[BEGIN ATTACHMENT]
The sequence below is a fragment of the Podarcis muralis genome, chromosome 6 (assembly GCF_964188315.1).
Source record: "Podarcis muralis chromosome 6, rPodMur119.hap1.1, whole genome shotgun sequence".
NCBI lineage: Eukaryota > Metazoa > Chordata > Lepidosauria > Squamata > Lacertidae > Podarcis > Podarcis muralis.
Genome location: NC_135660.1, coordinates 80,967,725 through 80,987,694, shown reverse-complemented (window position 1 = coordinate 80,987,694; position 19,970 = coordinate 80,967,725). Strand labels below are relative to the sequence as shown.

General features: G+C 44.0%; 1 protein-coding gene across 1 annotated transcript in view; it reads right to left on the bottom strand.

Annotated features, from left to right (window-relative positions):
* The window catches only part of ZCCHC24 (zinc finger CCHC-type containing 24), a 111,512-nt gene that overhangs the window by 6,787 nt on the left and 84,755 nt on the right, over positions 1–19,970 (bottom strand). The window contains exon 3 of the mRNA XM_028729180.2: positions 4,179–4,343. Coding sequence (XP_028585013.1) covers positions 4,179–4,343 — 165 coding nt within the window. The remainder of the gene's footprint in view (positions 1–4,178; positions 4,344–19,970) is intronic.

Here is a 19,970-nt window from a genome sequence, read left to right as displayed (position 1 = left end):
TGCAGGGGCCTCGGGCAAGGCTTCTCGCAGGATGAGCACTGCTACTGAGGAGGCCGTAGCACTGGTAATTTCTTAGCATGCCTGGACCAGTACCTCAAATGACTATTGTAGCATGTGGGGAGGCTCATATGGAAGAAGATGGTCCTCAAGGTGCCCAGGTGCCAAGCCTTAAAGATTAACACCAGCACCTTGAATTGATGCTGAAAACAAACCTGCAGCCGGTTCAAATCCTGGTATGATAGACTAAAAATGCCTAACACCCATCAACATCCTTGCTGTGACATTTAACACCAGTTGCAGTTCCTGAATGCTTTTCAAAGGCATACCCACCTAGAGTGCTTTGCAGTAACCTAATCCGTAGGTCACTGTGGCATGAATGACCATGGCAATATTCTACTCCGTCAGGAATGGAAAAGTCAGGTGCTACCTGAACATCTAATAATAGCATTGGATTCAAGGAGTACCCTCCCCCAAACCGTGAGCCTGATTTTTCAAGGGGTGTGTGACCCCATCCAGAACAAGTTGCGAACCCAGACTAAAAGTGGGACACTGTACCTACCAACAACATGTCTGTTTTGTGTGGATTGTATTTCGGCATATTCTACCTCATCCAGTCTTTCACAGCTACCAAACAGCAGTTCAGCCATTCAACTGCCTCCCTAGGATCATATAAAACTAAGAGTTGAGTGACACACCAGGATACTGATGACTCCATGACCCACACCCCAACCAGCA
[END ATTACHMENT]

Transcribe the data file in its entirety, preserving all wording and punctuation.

The sequence below is a fragment of the Podarcis muralis genome, chromosome 6 (assembly GCF_964188315.1).
Source record: "Podarcis muralis chromosome 6, rPodMur119.hap1.1, whole genome shotgun sequence".
NCBI lineage: Eukaryota > Metazoa > Chordata > Lepidosauria > Squamata > Lacertidae > Podarcis > Podarcis muralis.
Genome location: NC_135660.1, coordinates 80,967,725 through 80,987,694, shown reverse-complemented (window position 1 = coordinate 80,987,694; position 19,970 = coordinate 80,967,725). Strand labels below are relative to the sequence as shown.

General features: G+C 44.0%; 1 protein-coding gene across 1 annotated transcript in view; it reads right to left on the bottom strand.

Annotated features, from left to right (window-relative positions):
* The window catches only part of ZCCHC24 (zinc finger CCHC-type containing 24), a 111,512-nt gene that overhangs the window by 6,787 nt on the left and 84,755 nt on the right, over positions 1–19,970 (bottom strand). The window contains exon 3 of the mRNA XM_028729180.2: positions 4,179–4,343. Coding sequence (XP_028585013.1) covers positions 4,179–4,343 — 165 coding nt within the window. The remainder of the gene's footprint in view (positions 1–4,178; positions 4,344–19,970) is intronic.

Here is a 19,970-nt window from a genome sequence, read left to right as displayed (position 1 = left end):
TGCAGGGGCCTCGGGCAAGGCTTCTCGCAGGATGAGCACTGCTACTGAGGAGGCCGTAGCACTGGTAATTTCTTAGCATGCCTGGACCAGTACCTCAAATGACTATTGTAGCATGTGGGGAGGCTCATATGGAAGAAGATGGTCCTCAAGGTGCCCAGGTGCCAAGCCTTAAAGATTAACACCAGCACCTTGAATTGATGCTGAAAACAAACCTGCAGCCGGTTCAAATCCTGGTATGATAGACTAAAAATGCCTAACACCCATCAACATCCTTGCTGTGACATTTAACACCAGTTGCAGTTCCTGAATGCTTTTCAAAGGCATACCCACCTAGAGTGCTTTGCAGTAACCTAATCCGTAGGTCACTGTGGCATGAATGACCATGGCAATATTCTACTCCGTCAGGAATGGAAAAGTCAGGTGCTACCTGAACATCTAATAATAGCATTGGATTCAAGGAGTACCCTCCCCCAAACCGTGAGCCTGATTTTTCAAGGGGTGTGTGACCCCATCCAGAACAAGTTGCGAACCCAGACTAAAAGTGGGACACTGTACCTACCAACAACATGTCTGTTTTGTGTGGATTGTATTTCGGCATATTCTACCTCATCCAGTCTTTCACAGCTACCAAACAGCAGTTCAGCCATTCAACTGCCTCCCTAGGATCATATAAAACTAAGAGTTGAGTGACACACCAGGATACTGATGACTCCATGACCCACACCCCAACCAGCA